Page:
The paper, published in Diamond and Related Materials, describes a betavoltaic battery powered by the beta decay of the nickel-63 isotope giving 10 times the power of conventional commercial cells.
Betavoltaics themselves are nothing new, using semiconductors to convert the energy of beta decay into electricity, and found use briefly in the 1970s in pacemakers due to their longevity.
However, cheaper chemical batteries with their higher power densities (if shorter lifespans) won the day.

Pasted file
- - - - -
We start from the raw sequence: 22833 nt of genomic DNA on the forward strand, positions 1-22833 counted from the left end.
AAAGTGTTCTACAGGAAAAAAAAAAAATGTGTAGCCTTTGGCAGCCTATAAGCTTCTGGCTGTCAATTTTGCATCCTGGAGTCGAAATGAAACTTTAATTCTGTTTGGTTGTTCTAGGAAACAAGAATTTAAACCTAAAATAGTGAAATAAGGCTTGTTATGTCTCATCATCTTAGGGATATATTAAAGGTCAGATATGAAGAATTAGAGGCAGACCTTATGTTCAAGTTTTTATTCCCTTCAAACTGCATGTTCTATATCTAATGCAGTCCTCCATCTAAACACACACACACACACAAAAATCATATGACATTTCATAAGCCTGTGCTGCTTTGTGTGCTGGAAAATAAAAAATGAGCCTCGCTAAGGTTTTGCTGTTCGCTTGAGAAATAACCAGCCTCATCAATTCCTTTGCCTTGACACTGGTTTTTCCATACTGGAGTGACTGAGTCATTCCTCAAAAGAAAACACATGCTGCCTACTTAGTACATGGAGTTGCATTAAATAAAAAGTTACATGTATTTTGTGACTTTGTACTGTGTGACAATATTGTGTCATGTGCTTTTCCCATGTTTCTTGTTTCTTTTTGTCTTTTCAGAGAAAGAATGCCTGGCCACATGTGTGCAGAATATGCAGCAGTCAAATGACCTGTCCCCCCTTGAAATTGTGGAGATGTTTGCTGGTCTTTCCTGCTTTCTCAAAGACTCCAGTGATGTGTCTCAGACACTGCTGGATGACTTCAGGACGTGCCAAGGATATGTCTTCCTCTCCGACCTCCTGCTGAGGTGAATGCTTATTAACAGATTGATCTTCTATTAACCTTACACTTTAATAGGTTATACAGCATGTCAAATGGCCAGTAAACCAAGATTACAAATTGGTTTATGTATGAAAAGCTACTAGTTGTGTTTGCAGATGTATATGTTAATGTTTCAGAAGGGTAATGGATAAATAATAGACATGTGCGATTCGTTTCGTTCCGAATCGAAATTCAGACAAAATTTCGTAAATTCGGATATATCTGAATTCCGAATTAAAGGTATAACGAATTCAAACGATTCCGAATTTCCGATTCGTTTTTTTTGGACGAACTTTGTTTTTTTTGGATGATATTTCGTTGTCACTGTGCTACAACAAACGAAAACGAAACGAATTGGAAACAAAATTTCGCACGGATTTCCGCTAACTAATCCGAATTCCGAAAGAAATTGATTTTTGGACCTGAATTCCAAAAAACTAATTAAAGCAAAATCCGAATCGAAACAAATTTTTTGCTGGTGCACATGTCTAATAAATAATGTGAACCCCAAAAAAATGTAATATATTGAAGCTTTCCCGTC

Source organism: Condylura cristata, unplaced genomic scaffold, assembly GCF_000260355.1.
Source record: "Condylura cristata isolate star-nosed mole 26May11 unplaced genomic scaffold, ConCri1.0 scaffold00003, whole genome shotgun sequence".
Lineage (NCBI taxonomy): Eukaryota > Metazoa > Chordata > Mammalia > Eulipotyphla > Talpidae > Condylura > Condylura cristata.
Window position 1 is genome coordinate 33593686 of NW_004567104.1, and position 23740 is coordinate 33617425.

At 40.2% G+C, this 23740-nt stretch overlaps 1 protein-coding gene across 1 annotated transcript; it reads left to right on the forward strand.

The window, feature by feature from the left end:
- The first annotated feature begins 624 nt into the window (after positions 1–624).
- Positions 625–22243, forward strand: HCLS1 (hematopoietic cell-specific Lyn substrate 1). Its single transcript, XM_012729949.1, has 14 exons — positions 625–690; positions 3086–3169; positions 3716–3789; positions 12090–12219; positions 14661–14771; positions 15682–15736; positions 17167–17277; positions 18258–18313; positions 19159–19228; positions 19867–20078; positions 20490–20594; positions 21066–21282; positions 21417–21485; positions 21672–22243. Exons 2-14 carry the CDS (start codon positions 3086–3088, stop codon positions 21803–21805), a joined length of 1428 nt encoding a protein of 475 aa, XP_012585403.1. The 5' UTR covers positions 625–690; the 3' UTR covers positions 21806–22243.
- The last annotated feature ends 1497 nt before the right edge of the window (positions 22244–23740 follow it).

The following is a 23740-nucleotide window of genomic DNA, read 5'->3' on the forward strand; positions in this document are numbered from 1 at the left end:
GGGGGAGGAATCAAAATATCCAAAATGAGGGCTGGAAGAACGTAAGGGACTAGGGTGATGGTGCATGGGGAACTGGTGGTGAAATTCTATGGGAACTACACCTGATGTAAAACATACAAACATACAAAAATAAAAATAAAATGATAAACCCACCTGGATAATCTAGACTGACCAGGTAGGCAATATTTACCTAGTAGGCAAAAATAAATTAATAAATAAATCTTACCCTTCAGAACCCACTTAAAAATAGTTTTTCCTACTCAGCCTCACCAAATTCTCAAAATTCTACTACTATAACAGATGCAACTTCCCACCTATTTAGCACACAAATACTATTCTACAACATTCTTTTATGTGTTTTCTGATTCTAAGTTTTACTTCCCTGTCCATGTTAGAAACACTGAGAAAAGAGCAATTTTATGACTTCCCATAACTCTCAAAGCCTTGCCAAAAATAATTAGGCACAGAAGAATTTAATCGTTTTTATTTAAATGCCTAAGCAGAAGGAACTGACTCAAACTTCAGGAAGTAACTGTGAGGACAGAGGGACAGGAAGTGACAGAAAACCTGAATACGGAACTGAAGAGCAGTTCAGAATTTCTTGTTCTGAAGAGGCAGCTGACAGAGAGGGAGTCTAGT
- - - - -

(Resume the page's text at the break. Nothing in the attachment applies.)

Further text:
The public perception and fear of all things radioactive at the time did the concept no favours either.
The team at MIPT have come up with a way to deal with the power density problem by using nickel-63 as the power source (and a known quantity thanks to earlier research in both Russia and Bristol) and Schottky barrier-based diamond electrodes for the energy conversion in a novel configuration.
200 of the diamond converters were interlaid with nickel-63 and stable nickel foil layers, with the power generated dependant on the thickness of the foil.